Date Published: June 1, 2018
Publisher: Springer Berlin Heidelberg
Author(s): Jing He, Xing Wang, Xiao-bo Yin, Qiang Li, Xia Li, Yun-fei Zhang, Yu Deng.
High content of lipids in food waste could restrict digestion rate and give rise to the accumulation of long chain fatty acids in anaerobic digester. In the present study, using waste cooking oil skimmed from food waste as the sole carbon source, the effect of organic loading rate (OLR) on the methane production and microbial community dynamics were well investigated. Results showed that stable biomethane production was obtained at an organic loading rate of 0.5–1.5 g VS L−1 days−1. The specific biogas/methane yield values at OLR of 1.0 were 1.44 ± 0.15 and 0.98 ± 0.11 L g VS−1, respectively. The amplicon pyrosequencing revealed the distinct microbial succession in waste cooking oil AD reactors. Acetoclastic methanogens belonging to the genus Methanosaeta were the most dominant archaea, while the genera Syntrophomona, Anaerovibrio and Synergistaceae were the most common bacteria during AD process. Furthermore, redundancy analysis indicated that OLR showed more significant effect on the bacterial communities than that of archaeal communities. Additionally, whether the OLR of lipids increased had slight influence on the acetate fermentation pathway.
It was estimated that annual amount of food waste (FW) come up to 36.4 and 89 million tons in USA and E.U., respectively (Agency et al. 2012; Lin et al. 2013). Approximate 60 million tons annually in China (Meng et al. 2014), including 6 million tons of waste cooking oil. Among the various proposed methods to alleviate these problems, anaerobic digestion (AD) has been considered as the waste-to-energy technology and has been performed well for treating food waste and waste cooking oil (Dasgupta and Mondal 2012; Kim et al. 2008).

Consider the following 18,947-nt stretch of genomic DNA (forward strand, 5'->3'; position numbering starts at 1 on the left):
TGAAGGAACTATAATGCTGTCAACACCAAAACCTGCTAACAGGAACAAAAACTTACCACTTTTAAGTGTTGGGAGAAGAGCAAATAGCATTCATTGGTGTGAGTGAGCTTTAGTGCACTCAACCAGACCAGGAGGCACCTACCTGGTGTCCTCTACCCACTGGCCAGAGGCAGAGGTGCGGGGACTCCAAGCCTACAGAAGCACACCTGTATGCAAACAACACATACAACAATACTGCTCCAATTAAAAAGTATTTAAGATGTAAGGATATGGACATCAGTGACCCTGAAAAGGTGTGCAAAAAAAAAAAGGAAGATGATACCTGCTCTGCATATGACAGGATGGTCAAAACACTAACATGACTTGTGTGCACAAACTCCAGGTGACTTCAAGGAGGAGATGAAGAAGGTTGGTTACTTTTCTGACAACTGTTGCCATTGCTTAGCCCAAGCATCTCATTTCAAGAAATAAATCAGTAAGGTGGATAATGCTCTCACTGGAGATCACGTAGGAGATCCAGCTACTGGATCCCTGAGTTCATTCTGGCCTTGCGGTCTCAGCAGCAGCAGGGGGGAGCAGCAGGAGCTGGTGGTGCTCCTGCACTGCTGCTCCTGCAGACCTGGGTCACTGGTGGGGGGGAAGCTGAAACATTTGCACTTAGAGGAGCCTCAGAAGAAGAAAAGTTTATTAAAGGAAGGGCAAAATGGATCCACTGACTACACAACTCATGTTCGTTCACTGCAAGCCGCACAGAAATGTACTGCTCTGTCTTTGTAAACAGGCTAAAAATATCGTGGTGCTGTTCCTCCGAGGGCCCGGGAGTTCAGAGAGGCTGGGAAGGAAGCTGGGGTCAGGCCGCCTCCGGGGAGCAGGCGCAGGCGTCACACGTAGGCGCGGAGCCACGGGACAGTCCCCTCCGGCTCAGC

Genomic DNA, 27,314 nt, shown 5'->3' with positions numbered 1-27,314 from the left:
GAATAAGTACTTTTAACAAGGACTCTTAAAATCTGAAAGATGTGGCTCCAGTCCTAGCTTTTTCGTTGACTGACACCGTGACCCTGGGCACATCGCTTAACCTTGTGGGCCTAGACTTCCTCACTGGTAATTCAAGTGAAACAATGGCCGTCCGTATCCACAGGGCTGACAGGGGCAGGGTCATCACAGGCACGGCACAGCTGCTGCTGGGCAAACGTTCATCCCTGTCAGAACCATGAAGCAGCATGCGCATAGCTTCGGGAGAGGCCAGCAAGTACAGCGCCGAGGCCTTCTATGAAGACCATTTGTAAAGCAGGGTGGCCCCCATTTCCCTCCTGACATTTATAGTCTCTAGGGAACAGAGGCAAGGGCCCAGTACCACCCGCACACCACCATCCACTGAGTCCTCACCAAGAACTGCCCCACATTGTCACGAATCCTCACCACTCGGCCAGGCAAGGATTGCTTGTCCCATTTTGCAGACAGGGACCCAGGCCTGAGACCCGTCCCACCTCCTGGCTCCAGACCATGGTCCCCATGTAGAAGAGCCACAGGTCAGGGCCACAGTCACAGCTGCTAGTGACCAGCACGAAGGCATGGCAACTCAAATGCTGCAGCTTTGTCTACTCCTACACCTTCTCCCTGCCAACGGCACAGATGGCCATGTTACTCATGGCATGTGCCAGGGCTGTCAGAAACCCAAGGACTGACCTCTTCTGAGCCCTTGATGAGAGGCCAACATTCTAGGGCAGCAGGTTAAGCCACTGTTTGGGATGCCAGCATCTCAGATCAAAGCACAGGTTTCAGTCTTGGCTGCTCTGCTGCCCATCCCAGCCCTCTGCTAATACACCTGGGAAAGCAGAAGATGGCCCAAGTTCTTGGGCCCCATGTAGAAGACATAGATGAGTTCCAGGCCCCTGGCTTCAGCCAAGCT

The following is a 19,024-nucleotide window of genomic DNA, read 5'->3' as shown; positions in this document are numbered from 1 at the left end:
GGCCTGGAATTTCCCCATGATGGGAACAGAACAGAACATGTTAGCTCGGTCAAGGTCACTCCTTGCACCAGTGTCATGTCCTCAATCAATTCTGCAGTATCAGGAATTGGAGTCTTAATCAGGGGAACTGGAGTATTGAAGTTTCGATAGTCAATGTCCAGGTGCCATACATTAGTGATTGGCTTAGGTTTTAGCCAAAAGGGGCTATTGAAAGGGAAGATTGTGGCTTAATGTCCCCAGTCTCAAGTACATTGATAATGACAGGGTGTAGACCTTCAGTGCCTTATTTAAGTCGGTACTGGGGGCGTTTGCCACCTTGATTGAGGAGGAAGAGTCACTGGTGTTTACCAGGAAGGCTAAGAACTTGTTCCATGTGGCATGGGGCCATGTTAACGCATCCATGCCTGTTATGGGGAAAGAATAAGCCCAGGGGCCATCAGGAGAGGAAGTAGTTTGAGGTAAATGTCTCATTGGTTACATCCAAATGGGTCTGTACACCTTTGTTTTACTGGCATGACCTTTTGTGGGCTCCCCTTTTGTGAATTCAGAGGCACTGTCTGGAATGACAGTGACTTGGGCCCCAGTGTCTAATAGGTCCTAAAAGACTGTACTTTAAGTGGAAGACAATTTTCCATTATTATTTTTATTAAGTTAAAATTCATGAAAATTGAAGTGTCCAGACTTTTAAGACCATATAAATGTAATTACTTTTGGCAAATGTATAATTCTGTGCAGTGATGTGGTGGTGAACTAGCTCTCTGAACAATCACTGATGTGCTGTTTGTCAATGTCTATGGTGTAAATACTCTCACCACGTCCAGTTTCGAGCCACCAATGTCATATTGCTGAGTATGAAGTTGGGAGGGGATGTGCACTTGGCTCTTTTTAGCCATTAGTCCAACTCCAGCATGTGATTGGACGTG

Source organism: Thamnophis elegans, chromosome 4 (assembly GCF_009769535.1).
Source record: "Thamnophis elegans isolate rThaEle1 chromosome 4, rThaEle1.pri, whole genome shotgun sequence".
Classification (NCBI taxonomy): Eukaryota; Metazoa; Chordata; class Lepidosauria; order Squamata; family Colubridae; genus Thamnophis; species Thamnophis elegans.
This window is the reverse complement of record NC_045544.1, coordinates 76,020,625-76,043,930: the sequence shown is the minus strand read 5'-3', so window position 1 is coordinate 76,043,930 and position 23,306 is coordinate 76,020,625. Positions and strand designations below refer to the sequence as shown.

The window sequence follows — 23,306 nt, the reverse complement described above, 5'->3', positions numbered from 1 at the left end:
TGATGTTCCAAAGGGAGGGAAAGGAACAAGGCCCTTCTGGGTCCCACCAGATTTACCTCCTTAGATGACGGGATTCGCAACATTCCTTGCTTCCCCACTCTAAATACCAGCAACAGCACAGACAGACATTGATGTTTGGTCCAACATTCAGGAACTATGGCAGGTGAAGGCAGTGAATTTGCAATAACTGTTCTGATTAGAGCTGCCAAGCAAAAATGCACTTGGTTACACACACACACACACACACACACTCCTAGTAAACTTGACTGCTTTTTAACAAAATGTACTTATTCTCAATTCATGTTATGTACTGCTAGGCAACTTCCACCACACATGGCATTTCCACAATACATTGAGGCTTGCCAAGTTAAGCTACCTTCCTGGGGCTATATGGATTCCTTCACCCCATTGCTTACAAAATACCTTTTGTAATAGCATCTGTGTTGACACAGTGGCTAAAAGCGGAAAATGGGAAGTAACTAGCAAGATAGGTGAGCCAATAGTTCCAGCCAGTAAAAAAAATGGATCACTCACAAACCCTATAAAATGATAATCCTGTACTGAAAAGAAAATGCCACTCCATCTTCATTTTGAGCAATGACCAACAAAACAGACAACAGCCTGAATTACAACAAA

FOG is neither easily treated by conventional method, nor decomposed biologically (Stoll and Gupta 1997). FOG co-digestion with other waste materials was a feasible way to alleviate LCFA suppresses, but loading threshold values still was a barrier during FOG AD. FOG, as an AD material, is widely used for co-digestion with various other organic wastes (such as sludge and livestock manure). It has earlier been observed that high FOG loading rates cause technical discrepancies in the process of fermentation and even delay process recovery, especially due to the inhibitory effect of LCFAs. Hence, previous studies about the functional role and dynamics of the various microbial species that are involved in the LCFA β-oxidation in anaerobic reactors have been done (Table 3).Table 3Characterization of microbial community of AD with LCFA or FOGReferencesSubstrateAD patternMethodMethanogenic archaea communityBacterial communityShigematsu et al. (2006)Oleic and palmitic acidsSemi-continuous, CSTR, 37 °CDGGEDominant genera Methanosaeta Methanosarcina MethanospirillumDominant phyla Bacteroidetes Spirochaetes syntrophomonadaceaeSousa et al. (2007b)MixLCFA, Palmitate 32–48%; Myristate 11–15%; oleate 23–26%Batch, 35 °CDGGEDominant genera Methanosaeta MethanosarcinaDominant phyla(80%) ClostridiaceaeBaserba et al. (2012)OleateSemi-continuous, CSTR, 55 °CDGGEDominant genera Methanosarcina MethanococcusDominant phyla Firmicutes Bacteroidetes Proteobacteria ThermotogaeYang et al. (2016)FOG and sewage sludgeSemi-continuous, CSTR, 35 °CHigh-throughput pyrosequencingDominant genera Methanosarcinales (11.7%) Methanosaeta (13.2%)Dominant phyla: Actinobacteria (28.4%) Firmicutes (22.9%) Bacteroidetes (12.5%)Ziels et al. (2016)FOG and municipal sludgeSemi-continuous, CSTR, 35 °CHigh-throughput pyrosequencing +qPCRDominant genera Methanosaeta (23 → 45%) Methanospirillum (1.3 → 34%) Methanosphaera (0 → 7%)Dominant genera Syntrophomonas (1.2 → 9.0%) GelriaPresent studyFOG solelySemi-continuous, CSTR, 35 °CHigh-throughput pyrosequencingDominant genera Methanosaeta (82 → 45 → 82%) Methanoculleus (4 → 25 → 2%) Methanospirillum (7 → 18 → 8%) Methanosarcina (4 → 40%)Dominant genera Syntrophomonas (12 → 35%) Anaerovibrio (10 → 40 → 20%)